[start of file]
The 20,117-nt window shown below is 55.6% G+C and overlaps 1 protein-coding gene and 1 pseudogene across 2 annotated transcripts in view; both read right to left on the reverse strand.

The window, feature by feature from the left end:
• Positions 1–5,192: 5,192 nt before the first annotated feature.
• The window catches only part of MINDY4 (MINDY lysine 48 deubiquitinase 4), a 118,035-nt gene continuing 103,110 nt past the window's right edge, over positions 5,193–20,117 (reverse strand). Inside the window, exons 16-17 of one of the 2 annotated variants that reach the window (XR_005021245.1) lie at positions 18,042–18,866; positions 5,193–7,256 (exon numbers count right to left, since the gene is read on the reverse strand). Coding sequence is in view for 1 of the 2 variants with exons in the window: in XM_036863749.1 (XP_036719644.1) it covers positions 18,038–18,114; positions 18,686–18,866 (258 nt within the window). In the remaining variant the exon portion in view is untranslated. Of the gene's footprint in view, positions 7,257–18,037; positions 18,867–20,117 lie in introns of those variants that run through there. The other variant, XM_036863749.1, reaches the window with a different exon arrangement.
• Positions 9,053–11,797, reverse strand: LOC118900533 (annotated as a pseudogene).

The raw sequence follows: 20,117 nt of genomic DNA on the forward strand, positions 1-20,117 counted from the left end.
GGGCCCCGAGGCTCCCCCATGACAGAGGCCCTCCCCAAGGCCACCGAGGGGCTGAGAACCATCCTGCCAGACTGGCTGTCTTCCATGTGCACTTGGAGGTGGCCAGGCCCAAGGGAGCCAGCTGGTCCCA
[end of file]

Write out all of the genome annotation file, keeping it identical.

The 20,117-nt window shown below is 55.6% G+C and overlaps 1 protein-coding gene and 1 pseudogene across 2 annotated transcripts in view; both read right to left on the reverse strand.

The window, feature by feature from the left end:
• Positions 1–5,192: 5,192 nt before the first annotated feature.
• The window catches only part of MINDY4 (MINDY lysine 48 deubiquitinase 4), a 118,035-nt gene continuing 103,110 nt past the window's right edge, over positions 5,193–20,117 (reverse strand). Inside the window, exons 16-17 of one of the 2 annotated variants that reach the window (XR_005021245.1) lie at positions 18,042–18,866; positions 5,193–7,256 (exon numbers count right to left, since the gene is read on the reverse strand). Coding sequence is in view for 1 of the 2 variants with exons in the window: in XM_036863749.1 (XP_036719644.1) it covers positions 18,038–18,114; positions 18,686–18,866 (258 nt within the window). In the remaining variant the exon portion in view is untranslated. Of the gene's footprint in view, positions 7,257–18,037; positions 18,867–20,117 lie in introns of those variants that run through there. The other variant, XM_036863749.1, reaches the window with a different exon arrangement.
• Positions 9,053–11,797, reverse strand: LOC118900533 (annotated as a pseudogene).

The raw sequence follows: 20,117 nt of genomic DNA on the forward strand, positions 1-20,117 counted from the left end.
GGGCCCCGAGGCTCCCCCATGACAGAGGCCCTCCCCAAGGCCACCGAGGGGCTGAGAACCATCCTGCCAGACTGGCTGTCTTCCATGTGCACTTGGAGGTGGCCAGGCCCAAGGGAGCCAGCTGGTCCCA